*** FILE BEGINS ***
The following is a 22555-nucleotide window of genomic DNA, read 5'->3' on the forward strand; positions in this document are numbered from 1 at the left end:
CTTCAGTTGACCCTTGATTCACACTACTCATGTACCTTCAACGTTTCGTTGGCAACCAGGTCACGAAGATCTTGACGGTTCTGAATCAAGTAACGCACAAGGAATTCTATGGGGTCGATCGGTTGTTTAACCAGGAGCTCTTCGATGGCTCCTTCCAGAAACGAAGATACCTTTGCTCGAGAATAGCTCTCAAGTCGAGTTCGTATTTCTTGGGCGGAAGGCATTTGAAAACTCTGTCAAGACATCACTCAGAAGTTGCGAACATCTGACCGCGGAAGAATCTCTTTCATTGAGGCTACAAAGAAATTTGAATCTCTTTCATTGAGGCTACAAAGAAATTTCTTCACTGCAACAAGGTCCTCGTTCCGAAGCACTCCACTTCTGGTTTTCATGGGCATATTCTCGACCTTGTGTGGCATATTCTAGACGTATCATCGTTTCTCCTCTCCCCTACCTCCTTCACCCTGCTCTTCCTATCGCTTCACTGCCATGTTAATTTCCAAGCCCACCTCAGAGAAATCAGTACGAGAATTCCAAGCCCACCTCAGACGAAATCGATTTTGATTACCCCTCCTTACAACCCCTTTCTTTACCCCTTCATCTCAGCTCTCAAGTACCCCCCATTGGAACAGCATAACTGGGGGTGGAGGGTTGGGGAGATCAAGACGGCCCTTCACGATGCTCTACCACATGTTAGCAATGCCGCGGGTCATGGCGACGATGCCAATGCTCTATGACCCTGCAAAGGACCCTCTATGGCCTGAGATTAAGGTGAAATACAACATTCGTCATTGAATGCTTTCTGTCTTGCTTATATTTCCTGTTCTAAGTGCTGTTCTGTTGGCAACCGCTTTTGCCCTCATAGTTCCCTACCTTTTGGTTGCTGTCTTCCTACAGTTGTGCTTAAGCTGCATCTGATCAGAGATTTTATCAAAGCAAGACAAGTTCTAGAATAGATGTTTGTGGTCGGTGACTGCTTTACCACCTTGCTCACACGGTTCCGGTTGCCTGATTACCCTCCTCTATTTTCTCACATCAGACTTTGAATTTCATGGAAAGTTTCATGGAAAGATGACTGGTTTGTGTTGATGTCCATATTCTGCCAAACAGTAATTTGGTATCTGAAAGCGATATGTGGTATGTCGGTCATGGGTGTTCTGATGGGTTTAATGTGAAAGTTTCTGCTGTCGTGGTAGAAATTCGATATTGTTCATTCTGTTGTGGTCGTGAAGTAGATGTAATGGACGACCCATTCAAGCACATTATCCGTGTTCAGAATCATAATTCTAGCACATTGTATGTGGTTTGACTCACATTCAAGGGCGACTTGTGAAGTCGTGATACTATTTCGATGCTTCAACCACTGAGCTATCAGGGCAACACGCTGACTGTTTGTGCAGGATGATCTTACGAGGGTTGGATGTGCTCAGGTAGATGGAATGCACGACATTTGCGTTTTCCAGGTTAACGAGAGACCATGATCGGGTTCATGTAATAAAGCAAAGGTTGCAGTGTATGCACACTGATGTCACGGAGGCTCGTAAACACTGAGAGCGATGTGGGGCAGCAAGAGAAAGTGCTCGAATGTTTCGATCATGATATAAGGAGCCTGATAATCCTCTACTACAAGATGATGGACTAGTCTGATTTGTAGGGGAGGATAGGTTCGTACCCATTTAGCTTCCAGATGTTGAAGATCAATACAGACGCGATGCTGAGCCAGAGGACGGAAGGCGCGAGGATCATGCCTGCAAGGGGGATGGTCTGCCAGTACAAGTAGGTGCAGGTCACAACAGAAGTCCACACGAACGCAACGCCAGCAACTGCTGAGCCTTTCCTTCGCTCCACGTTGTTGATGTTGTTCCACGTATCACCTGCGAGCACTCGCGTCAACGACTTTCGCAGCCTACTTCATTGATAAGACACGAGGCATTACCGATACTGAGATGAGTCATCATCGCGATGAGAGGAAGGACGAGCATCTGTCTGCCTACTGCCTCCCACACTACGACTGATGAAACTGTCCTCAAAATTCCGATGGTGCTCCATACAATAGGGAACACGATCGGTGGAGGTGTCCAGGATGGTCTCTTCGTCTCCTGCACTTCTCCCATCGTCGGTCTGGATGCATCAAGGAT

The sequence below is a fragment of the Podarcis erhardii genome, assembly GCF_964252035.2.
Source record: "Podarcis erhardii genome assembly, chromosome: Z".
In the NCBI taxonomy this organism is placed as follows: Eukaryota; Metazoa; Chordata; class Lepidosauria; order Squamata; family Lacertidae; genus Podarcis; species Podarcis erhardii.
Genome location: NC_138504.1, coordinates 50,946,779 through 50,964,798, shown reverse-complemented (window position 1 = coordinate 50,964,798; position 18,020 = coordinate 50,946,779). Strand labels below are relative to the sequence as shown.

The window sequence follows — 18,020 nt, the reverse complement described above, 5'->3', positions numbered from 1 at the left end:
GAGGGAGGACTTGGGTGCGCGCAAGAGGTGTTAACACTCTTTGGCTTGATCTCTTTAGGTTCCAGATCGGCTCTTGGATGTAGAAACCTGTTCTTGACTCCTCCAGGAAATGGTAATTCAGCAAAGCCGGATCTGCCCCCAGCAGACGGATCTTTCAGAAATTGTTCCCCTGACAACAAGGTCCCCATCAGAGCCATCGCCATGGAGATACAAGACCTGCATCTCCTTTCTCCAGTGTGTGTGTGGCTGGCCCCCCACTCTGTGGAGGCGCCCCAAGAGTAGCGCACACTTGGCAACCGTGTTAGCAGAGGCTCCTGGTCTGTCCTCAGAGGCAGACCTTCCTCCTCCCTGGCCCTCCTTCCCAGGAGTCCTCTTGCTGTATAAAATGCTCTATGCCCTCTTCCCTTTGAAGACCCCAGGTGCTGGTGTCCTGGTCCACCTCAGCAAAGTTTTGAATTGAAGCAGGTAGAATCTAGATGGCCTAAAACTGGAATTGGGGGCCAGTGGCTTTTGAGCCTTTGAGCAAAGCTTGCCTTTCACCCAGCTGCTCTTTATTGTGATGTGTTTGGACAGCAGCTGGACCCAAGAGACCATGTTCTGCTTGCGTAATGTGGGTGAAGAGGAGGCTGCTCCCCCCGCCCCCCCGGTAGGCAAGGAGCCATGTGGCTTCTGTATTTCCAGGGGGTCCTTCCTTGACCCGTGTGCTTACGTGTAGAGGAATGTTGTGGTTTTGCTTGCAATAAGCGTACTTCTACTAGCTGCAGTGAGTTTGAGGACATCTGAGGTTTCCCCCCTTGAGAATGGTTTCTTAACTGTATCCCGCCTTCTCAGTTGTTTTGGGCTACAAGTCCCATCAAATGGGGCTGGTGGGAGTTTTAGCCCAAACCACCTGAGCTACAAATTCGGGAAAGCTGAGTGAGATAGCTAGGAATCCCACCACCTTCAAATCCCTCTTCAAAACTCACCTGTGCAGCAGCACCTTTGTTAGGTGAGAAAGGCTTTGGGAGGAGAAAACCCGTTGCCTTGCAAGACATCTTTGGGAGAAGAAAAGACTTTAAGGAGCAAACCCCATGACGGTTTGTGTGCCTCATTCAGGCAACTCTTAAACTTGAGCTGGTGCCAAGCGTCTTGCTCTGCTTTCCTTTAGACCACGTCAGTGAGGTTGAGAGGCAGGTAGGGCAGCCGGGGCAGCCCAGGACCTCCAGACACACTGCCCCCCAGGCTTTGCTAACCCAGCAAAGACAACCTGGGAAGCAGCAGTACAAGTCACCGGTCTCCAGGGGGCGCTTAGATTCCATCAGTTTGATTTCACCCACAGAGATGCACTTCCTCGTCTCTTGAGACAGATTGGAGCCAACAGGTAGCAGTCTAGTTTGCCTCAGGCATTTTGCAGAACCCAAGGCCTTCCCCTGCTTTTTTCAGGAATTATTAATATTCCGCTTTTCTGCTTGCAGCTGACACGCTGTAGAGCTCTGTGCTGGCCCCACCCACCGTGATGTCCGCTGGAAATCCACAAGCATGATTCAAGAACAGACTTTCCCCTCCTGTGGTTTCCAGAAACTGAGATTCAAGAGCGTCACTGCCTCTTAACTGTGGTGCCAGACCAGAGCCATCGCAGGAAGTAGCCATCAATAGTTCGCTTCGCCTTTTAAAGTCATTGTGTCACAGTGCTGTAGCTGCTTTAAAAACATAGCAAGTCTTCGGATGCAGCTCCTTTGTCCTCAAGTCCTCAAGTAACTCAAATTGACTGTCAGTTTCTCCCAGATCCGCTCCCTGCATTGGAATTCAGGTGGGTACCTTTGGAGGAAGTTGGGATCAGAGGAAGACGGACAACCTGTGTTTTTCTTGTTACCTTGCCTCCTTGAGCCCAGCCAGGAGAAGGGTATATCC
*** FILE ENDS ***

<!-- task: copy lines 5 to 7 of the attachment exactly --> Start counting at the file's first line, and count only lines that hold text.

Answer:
In the NCBI taxonomy this organism is placed as follows: Eukaryota; Metazoa; Chordata; class Lepidosauria; order Squamata; family Lacertidae; genus Podarcis; species Podarcis erhardii.
Genome location: NC_138504.1, coordinates 50,946,779 through 50,964,798, shown reverse-complemented (window position 1 = coordinate 50,964,798; position 18,020 = coordinate 50,946,779). Strand labels below are relative to the sequence as shown.

The window sequence follows — 18,020 nt, the reverse complement described above, 5'->3', positions numbered from 1 at the left end: